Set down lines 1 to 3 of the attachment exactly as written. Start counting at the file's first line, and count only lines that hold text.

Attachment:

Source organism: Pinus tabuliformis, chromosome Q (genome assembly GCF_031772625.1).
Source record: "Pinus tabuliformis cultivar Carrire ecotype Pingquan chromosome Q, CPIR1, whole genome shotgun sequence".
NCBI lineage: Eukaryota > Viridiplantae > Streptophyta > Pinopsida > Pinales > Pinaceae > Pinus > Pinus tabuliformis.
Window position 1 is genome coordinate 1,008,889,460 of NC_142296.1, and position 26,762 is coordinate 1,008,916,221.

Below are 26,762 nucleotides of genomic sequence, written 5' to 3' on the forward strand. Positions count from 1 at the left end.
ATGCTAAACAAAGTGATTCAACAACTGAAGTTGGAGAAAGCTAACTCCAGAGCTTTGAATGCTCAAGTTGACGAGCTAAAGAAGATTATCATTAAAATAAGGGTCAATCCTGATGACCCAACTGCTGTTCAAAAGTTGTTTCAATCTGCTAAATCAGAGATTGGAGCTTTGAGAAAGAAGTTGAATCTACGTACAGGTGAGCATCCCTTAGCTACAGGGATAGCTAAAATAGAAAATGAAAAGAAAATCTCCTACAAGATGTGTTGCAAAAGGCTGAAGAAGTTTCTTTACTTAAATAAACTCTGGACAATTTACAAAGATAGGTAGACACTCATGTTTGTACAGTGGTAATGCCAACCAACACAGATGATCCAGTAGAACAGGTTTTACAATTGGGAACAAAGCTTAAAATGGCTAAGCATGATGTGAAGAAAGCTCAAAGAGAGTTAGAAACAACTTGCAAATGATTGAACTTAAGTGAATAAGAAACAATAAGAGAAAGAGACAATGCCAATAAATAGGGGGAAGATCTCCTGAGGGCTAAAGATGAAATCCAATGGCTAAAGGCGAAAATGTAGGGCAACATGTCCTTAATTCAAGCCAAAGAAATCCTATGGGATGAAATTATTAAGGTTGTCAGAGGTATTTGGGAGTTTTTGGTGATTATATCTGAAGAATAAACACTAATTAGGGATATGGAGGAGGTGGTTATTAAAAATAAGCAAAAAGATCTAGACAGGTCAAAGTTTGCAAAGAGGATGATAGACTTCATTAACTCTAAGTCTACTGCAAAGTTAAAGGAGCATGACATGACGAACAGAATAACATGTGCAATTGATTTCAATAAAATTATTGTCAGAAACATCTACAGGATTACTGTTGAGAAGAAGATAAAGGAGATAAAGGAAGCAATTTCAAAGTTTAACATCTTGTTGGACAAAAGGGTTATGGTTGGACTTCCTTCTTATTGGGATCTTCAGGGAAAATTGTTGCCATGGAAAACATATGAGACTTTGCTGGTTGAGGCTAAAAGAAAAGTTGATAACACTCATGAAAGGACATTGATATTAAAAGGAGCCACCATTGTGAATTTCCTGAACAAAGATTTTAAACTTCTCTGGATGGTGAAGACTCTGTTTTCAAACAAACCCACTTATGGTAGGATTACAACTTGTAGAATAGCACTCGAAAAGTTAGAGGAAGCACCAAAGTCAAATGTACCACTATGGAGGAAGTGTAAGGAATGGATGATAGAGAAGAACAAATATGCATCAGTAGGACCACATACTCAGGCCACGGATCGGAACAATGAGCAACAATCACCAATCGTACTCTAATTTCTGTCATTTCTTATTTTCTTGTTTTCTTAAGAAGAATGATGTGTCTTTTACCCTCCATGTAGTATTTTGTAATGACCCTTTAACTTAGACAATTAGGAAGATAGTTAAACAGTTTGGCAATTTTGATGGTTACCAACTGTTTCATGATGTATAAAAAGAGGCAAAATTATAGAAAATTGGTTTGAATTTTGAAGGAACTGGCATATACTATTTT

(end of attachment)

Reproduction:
Source organism: Pinus tabuliformis, chromosome Q (genome assembly GCF_031772625.1).
Source record: "Pinus tabuliformis cultivar Carrire ecotype Pingquan chromosome Q, CPIR1, whole genome shotgun sequence".
NCBI lineage: Eukaryota > Viridiplantae > Streptophyta > Pinopsida > Pinales > Pinaceae > Pinus > Pinus tabuliformis.